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Feb 14th, 2003, 12:07 PM
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For sightseeing I love the Eyewitness Guides. Lots of great detailed diagrams, drawings and photos of the sites, room by room diagrams of cathedrals, house by house diagrams of streets. I think other guidebooks might give a more thorough historical description of each site, but I use those for before-and-after-trip in depth research; I think Eyewitness is great for carrying around when you're there.
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Feb 14th, 2003, 01:17 PM
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I have had good experiences with Michelin, Dorling Kindersley and Lonely Planet. The first two were better for "routes" for sightseeing and historical details often including very nice illustrations. The Lonely planets are perhaps better for general info, hotels, restaurants etc.

Aside: It was mildly amusing when in Florence since we kept running into people with the same D&K book (cover and illustrations) but written in all sorts of different languages!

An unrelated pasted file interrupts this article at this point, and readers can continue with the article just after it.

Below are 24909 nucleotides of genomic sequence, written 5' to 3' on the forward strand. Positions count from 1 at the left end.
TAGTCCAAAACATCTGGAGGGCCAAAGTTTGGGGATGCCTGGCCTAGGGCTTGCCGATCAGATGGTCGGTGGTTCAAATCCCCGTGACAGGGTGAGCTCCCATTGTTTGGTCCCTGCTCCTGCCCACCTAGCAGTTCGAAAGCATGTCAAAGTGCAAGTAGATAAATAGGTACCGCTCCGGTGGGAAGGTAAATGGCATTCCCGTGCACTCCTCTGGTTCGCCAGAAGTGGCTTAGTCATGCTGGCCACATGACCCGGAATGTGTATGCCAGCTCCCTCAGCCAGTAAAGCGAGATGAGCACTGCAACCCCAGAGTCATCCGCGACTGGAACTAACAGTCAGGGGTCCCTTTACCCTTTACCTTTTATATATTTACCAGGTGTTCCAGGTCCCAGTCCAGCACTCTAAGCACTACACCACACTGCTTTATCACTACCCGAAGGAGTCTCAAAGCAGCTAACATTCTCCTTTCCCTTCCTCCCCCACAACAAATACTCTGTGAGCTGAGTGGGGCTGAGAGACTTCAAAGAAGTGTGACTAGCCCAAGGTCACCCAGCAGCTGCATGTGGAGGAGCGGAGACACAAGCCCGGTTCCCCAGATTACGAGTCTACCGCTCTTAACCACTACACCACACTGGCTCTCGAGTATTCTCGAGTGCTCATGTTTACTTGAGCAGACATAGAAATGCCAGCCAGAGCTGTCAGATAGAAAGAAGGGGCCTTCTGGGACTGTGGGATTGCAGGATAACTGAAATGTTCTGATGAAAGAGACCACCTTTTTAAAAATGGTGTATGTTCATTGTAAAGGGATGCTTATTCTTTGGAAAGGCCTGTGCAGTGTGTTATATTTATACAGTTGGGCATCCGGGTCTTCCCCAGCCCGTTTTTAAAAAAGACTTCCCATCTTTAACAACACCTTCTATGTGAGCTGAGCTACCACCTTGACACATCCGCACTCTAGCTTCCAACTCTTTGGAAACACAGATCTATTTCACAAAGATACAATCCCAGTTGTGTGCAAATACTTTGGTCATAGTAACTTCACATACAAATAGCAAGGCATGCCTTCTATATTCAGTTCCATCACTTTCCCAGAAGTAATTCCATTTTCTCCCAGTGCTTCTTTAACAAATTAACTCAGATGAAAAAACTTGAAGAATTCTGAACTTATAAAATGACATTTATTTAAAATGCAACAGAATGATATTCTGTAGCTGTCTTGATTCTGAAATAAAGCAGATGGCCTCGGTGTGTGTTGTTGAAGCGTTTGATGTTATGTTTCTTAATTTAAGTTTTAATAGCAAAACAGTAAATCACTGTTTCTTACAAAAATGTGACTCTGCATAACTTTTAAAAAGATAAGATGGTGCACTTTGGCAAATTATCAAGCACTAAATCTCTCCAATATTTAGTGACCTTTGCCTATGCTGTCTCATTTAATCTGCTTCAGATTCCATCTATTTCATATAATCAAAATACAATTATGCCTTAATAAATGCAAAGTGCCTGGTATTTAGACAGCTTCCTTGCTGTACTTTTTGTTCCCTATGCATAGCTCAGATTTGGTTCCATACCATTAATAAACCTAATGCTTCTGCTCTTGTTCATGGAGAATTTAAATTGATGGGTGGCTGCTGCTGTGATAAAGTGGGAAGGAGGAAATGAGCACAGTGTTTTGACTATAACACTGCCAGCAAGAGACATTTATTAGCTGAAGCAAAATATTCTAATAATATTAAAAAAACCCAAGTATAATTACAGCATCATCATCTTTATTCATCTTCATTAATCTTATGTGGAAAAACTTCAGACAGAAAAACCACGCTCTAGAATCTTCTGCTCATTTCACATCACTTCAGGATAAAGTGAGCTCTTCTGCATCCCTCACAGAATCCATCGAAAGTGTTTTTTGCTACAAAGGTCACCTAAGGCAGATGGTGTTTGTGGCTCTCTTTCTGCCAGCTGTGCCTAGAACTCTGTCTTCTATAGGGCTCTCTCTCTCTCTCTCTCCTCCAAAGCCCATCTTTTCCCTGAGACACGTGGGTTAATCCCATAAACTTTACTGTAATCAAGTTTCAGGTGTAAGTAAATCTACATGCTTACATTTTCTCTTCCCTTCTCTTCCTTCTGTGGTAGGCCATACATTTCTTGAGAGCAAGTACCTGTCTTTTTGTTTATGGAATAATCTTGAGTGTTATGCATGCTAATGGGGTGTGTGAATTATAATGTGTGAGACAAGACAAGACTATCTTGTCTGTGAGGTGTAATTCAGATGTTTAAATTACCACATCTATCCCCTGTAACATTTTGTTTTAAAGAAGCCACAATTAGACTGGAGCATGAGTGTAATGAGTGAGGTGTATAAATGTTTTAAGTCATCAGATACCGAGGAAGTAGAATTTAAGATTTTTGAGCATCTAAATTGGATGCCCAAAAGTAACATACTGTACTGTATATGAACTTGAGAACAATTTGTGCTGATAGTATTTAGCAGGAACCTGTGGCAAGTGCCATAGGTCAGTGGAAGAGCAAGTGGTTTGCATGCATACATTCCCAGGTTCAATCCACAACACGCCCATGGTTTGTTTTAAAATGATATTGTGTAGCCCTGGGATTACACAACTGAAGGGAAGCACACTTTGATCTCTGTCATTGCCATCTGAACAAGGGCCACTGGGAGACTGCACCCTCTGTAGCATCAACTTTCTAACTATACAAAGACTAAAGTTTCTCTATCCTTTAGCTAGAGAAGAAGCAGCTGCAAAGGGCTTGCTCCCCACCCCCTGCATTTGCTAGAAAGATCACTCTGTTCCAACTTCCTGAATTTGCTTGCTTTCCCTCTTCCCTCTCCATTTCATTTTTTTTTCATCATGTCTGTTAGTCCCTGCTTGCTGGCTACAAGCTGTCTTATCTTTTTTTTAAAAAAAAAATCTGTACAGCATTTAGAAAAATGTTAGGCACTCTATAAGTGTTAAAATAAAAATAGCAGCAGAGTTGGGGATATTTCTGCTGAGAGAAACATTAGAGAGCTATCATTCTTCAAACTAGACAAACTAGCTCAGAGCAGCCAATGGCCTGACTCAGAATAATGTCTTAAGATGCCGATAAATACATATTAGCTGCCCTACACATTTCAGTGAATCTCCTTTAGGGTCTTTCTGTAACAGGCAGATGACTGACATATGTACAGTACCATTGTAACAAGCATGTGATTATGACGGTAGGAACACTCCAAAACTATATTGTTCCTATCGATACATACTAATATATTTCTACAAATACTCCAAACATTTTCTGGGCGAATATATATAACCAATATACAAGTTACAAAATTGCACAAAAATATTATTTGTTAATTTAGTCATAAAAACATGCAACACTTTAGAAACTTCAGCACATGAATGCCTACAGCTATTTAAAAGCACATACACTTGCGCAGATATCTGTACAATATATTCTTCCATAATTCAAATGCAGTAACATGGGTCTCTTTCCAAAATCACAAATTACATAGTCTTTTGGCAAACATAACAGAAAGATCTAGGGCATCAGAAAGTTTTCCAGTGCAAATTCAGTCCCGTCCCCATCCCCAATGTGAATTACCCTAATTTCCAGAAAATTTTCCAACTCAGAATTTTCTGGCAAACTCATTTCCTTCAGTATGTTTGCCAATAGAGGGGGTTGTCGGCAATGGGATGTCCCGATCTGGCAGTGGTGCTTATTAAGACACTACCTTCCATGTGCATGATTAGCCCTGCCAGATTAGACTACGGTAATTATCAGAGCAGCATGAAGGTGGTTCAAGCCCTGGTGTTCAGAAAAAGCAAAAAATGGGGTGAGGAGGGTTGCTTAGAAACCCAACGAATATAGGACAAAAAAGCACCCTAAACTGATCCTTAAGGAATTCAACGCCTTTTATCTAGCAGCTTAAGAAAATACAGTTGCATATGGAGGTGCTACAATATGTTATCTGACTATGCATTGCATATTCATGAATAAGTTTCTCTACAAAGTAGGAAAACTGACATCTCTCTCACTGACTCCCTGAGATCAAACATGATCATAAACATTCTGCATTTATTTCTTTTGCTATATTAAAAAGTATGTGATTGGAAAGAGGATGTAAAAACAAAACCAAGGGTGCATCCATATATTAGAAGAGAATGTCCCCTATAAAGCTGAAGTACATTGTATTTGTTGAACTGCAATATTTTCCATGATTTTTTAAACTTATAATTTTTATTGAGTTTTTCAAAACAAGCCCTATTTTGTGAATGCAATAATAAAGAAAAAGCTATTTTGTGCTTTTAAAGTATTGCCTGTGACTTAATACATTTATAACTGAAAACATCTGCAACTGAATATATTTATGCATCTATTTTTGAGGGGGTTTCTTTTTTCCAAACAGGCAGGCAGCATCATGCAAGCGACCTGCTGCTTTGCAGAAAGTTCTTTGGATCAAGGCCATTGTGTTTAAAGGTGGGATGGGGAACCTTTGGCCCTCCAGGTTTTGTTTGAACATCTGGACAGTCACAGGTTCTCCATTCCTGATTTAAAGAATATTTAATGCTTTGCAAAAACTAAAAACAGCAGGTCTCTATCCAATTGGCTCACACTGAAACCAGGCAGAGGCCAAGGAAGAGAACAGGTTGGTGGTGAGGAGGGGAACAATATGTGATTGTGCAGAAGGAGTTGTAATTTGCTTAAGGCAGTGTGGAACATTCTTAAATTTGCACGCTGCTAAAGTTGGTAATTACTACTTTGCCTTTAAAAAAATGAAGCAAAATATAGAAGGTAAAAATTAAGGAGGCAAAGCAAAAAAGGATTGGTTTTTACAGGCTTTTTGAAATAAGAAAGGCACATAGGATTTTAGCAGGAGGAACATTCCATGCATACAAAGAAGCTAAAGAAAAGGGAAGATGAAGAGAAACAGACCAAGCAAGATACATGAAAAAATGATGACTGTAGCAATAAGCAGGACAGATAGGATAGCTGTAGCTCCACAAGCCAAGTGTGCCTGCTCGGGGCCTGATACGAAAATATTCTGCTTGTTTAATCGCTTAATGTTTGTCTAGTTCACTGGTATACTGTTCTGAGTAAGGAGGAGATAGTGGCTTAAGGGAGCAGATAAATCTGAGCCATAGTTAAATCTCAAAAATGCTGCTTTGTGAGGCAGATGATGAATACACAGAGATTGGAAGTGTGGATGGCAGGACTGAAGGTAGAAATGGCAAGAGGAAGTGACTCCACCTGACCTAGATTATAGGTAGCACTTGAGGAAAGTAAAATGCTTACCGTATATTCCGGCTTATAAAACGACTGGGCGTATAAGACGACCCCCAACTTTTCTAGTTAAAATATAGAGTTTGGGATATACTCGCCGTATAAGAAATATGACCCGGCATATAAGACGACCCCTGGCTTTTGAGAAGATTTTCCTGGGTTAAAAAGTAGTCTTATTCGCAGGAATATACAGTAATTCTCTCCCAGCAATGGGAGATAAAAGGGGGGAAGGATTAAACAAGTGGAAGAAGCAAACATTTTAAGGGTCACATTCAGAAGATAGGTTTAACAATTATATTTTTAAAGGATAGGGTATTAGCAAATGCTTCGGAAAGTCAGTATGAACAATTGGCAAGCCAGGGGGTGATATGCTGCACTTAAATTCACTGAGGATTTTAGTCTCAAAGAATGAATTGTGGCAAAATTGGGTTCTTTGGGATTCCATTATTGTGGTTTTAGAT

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Feb 14th, 2003, 01:21 PM
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interesting comment above. Other people feel that Eyewitness books are gorgeous to look at and have great info for pre-trip info, but are too heavy to carry with you.

As others have said, this is like asking
a group of people which novels they like or which movies they like. It varies. Rarely is only one book the perfect book, I usually consult several. The only ones I consistently avoid are Rick Steves's, but he doesn't need my money anyway.

The only solution is to go to a bookstore and spend some time browsing. Look up one topic in several books and see which type and style of information you like.

The Michelin Green books have essentially no "practical" information like hours of admission or prices, but they are unbeatable imo if you want LOTS of information on art and history.
However, for good basic sightseeing, I'll put a plug in here for Fodors.
Their books for Paris, London, and the other major destinations have excellent general information, a fair mix of being concise and informative.
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Feb 14th, 2003, 01:26 PM
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I think that Eyewitness and DK are the same book (?).

LOL, nkh, I always get a kick out of seeing what cities my fellow tourists are experiencing. For example, while in Milan, the guy next to me was trying to find his way around by looking at a map of Mailand : )
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Feb 14th, 2003, 02:30 PM